I was the last person in our company working with ERB to render templates. While all the rest switched to HAML. At the beginning it was quite hard for me to read HAML comparing to ERB. HAML looked for me like some completely alien thing with weird percent marks all over the place and the significant whitespace never did it for me. On the other hand ERB felt like warm home after years we spent together.
Until I did the switch.
Now I would compare HAML with Mac. Once you’ve switched you never get back. Guys from HAML say that “HAML is based on one primary principle. Markup should be beautiful.”, they even go as far as call it markup haiku. Which is true. Together with “beautiful” you get less code that is more readable and secure.
Now, writing rails views that are readable, maintainable and concise was never an easy job. If you let them to get out of hand you quickly find yourself with 400 lines of… not code, no… let’s call it a mess. We actually seen it happens to less careful colleagues, and cleaning this mess was not a fun and easy thing to do.
HAML is here to help you with that.
You obviously can get to the same mess level with HAML, but if you on a task to avoid it, HAML is there to support you.
Simply put, If you write something that doesn’t look beautiful you know that you’re doing something wrong and it is a time to stop for a minute and think about refactoring.
- long views with deep nesting - you can check 2 things here
- whether you need to create some partials for duplicating parts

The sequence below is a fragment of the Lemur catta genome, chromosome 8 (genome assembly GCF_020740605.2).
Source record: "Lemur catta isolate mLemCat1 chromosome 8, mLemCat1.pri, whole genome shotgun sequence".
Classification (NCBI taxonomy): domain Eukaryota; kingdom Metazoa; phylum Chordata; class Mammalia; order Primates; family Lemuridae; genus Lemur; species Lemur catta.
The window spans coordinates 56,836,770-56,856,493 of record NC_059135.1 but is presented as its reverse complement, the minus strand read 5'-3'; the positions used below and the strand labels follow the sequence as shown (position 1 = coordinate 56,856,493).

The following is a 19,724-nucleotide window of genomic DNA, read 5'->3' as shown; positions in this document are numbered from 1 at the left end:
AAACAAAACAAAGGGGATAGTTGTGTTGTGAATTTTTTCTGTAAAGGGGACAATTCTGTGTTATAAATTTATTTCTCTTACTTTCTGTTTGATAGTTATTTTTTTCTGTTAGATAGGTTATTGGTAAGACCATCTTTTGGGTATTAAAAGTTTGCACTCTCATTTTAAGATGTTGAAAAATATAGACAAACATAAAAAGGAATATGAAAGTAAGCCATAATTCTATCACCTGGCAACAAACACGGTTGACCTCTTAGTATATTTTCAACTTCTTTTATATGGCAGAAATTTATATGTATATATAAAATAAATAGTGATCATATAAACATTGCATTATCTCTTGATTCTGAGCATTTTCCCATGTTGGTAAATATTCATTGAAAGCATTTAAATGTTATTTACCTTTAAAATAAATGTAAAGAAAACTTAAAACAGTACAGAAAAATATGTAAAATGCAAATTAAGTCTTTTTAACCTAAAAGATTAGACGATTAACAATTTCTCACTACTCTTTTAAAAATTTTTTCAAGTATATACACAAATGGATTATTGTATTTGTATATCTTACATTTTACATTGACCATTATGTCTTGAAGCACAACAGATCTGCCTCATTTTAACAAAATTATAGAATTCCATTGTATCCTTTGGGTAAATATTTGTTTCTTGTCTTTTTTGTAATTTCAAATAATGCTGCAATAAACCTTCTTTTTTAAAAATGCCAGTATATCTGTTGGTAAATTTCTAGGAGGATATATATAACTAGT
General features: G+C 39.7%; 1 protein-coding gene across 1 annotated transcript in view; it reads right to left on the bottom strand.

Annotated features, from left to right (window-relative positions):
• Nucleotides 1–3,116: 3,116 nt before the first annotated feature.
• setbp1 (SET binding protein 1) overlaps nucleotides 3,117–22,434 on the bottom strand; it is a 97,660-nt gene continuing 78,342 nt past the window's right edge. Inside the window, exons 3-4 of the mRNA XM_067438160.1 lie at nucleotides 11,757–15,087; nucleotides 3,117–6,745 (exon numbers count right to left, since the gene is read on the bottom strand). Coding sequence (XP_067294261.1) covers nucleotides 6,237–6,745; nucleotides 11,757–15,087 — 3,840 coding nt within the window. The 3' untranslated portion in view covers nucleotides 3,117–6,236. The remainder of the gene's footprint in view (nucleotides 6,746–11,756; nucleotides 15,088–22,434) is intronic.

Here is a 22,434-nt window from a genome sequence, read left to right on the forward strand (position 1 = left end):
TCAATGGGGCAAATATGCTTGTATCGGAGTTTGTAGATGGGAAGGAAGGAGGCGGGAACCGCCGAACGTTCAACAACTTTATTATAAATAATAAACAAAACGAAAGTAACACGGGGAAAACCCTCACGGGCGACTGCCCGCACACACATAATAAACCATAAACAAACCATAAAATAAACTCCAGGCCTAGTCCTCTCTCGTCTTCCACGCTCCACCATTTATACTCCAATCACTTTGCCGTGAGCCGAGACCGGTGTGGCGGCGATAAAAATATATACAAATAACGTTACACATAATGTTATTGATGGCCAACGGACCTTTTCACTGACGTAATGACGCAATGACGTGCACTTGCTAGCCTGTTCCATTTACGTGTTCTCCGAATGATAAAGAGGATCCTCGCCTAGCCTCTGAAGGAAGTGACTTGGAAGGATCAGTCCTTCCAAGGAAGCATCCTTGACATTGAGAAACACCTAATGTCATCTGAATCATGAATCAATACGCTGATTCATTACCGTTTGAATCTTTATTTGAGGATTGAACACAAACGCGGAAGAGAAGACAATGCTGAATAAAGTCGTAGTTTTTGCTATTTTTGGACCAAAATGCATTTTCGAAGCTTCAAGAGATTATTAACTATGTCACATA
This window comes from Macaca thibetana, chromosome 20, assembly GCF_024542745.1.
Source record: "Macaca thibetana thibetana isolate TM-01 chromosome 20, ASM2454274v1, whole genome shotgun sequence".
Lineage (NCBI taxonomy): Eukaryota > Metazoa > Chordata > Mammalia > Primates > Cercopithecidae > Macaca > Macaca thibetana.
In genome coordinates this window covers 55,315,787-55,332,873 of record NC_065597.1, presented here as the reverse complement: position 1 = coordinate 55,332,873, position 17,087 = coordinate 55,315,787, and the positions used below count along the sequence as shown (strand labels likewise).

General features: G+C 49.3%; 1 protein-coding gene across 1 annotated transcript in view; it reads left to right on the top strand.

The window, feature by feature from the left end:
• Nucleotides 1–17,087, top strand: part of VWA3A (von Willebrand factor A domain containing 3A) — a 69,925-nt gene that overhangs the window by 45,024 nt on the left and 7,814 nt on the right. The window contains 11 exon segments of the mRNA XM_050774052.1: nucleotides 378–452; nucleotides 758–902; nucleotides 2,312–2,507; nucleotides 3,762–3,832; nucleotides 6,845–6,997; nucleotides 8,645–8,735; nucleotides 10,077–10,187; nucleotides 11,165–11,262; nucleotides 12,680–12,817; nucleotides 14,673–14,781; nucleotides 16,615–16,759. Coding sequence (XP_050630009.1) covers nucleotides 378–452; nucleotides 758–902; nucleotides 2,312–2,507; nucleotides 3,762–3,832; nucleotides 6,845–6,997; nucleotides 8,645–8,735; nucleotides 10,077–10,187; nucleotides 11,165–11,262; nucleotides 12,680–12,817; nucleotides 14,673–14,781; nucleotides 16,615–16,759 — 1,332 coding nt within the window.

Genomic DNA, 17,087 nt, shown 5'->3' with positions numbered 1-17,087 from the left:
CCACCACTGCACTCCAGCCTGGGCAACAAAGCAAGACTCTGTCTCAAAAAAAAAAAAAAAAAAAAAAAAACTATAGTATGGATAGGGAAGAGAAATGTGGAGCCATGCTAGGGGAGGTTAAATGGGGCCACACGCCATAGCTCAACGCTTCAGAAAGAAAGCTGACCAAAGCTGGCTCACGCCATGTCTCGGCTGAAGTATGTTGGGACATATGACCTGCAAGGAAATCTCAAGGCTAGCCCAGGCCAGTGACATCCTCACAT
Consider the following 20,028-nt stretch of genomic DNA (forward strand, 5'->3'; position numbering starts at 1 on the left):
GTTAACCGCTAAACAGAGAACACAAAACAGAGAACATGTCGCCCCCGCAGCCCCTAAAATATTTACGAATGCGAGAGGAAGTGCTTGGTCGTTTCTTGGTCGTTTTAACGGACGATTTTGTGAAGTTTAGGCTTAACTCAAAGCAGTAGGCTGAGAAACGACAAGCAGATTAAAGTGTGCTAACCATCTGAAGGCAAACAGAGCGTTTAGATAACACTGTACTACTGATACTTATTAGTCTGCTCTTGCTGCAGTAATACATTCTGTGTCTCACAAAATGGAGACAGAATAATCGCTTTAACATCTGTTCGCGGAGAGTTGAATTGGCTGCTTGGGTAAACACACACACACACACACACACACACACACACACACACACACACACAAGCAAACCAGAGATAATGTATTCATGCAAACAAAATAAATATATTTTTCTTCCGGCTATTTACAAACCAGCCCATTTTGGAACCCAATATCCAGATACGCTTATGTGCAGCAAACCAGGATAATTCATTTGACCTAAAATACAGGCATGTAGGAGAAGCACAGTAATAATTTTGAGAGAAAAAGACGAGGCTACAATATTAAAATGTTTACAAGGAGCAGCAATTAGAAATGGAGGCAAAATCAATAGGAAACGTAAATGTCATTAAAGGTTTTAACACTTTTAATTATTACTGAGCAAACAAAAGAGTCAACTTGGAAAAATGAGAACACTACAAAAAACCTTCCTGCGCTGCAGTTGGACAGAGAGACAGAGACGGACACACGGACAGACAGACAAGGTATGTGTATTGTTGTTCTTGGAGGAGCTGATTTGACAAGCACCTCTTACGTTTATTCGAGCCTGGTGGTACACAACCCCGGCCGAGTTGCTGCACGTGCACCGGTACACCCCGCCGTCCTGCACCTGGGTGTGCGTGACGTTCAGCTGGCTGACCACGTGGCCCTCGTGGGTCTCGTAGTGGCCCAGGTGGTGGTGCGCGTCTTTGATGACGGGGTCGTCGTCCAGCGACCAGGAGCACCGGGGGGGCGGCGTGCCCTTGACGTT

- or you can check your HTML markup (table layout will look really really bad in HAML)
- if your lines are too long - create helpers and get your ruby code out of views
Another big bounty you get is that HTML escaping is opt out vs. the opt in in ERB after the following magic. Put this in in config/environment.rb (after Rails::Initializer.run):
Haml::Template.options[:escape_html] = true
So you have to make an informed decision that you want this piece of code unescaped which hopefully will make your code more secure out of the box with next to nothing additional work on your hands. So long, nasty XSS.
This line should not get your XSS alarm go off
This one shouldn’t, but i’m sure you know it, cause you went to an extra step of putting “!” there
#products != render(:partial => @products)
Generally, i can’t find a good reason for leaving all your strings unescaped by default (wink-wink ERB).
Do I miss something?